Sunday, March 28, 2010
Baffling Mysteries at DC
Note to Free Comic Downloaders - Feel free to skip my musings if you are looking for today's free comics.
The DC Red Circle Revival
So it looks like I wasn't the only one who thought the Red Circle revival by DC wasn't well thought out, as DC has recently announced they are going to cancel both The Shield and The Web with issues 10.
As of issue 6, both comics were selling at or below 6,000 units. With 4 more issues to go before they get to 10, I think we are going to see some history making low issues sales.
For the past couple of weeks, I was wondering exactly what was the plan with these books, but thanks to a sideways comment from the guys at the Mayo Report Podcast, I think I've figured out what happened here.
I think DC licensed these characters quite some time ago (possibly under Paul Levitz' watch) and the time span of that license was going to expire soon - without DC ever exercising their right to publish some comics with the characters - which would have meant DC paid some money for nothing.
Enter the hastily thought out JMS Red Circle revival. I also suspect the terms of the licensing deal must have guaranteed a certain amount of issues were published (else wise, why would DC continue to put on 4 more issues of books that are already selling at ridiculous levels?)
I don't expect to ever get a verification of this theory, but it strikes me as a likely explanation.
How will DC become number 1 Comics Publisher?
Recently at a ComicsPRO conference in Mephsis, Dan Didio confirmed that DC was going to try and overtake Marvel as the number one publisher of comics by changing some internal policies(?) that will allow them to green light more projects quicker. If find this interesting for two reasons:
One, in the past, it has seemed like SOP for DC to discount sales numbers by proclaiming that their main concern was quality, not sales. What's behind the change in priorities? Is this Diane Nelson acting on Time Warner's desire to heighten the profile of their precious superhero IP?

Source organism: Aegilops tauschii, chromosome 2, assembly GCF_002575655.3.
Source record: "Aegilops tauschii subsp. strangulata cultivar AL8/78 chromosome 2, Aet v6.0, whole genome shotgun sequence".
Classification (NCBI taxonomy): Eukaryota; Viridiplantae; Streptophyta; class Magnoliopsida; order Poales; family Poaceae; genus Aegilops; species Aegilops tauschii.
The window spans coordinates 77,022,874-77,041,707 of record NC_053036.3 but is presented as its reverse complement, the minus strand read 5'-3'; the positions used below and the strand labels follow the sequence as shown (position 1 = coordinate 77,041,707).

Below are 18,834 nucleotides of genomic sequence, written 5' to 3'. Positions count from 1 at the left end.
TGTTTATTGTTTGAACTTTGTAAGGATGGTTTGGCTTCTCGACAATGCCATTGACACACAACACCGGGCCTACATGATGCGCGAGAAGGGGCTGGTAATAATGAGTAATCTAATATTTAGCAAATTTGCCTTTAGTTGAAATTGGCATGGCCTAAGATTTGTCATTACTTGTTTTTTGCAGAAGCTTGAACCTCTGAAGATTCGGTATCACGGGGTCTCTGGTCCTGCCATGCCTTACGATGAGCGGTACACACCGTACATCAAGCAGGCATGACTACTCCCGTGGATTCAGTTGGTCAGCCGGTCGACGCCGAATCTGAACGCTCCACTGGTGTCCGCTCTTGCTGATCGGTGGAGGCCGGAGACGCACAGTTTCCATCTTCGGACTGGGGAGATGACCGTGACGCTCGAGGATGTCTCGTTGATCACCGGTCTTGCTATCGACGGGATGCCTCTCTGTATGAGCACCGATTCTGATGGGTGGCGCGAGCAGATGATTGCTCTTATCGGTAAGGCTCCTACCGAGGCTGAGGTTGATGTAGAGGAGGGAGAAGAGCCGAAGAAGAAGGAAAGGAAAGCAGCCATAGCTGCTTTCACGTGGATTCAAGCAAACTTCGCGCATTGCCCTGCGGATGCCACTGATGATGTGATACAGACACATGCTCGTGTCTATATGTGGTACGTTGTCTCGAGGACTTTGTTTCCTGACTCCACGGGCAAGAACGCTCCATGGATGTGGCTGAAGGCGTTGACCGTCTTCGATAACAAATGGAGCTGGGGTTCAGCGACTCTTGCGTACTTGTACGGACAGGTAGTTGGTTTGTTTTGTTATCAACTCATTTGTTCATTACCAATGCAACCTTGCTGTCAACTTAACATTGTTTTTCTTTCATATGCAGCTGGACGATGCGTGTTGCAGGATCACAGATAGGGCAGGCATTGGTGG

Two, I wonder how is DC realistically going to achieve this goal. What exactly will more comics really do for them? If they use the same MO they've used over the past year on some new titles, I don't expect to see much of a change. Over the past year, DC launched a couple of revivals of some of their older characters (Nemesis, Azrael, Doom Patrol, Warlord, Human Target) as well as titles with completely new characters (Great Ten, Magog, Red Robin) Of the comics I just mentioned, only 2 are selling above 15K (the statistical break even point for a comic book.) The rest are selling in the 10 - 5K range.
So, if DC add 10 - 20 new mid list titles to their offerings in an attempt to flood the market and push Marvel out of the top spot, are retailers going to reach deep into their coffers and buy equal amounts of the new titles in hopes that they might sell better than the past year's mid listers? Or is DC just going to dilute the sales of their existing mid list titles?
So, unless something major changes, I don't see DC reaching that goal. Which might look bad when you get around to your yearend appraisal.
Anyway - enough of those baffling mysteries - enjoy these!
[ Baffling Mysteries 11 ]
[ Baffling Mysteries 13 ]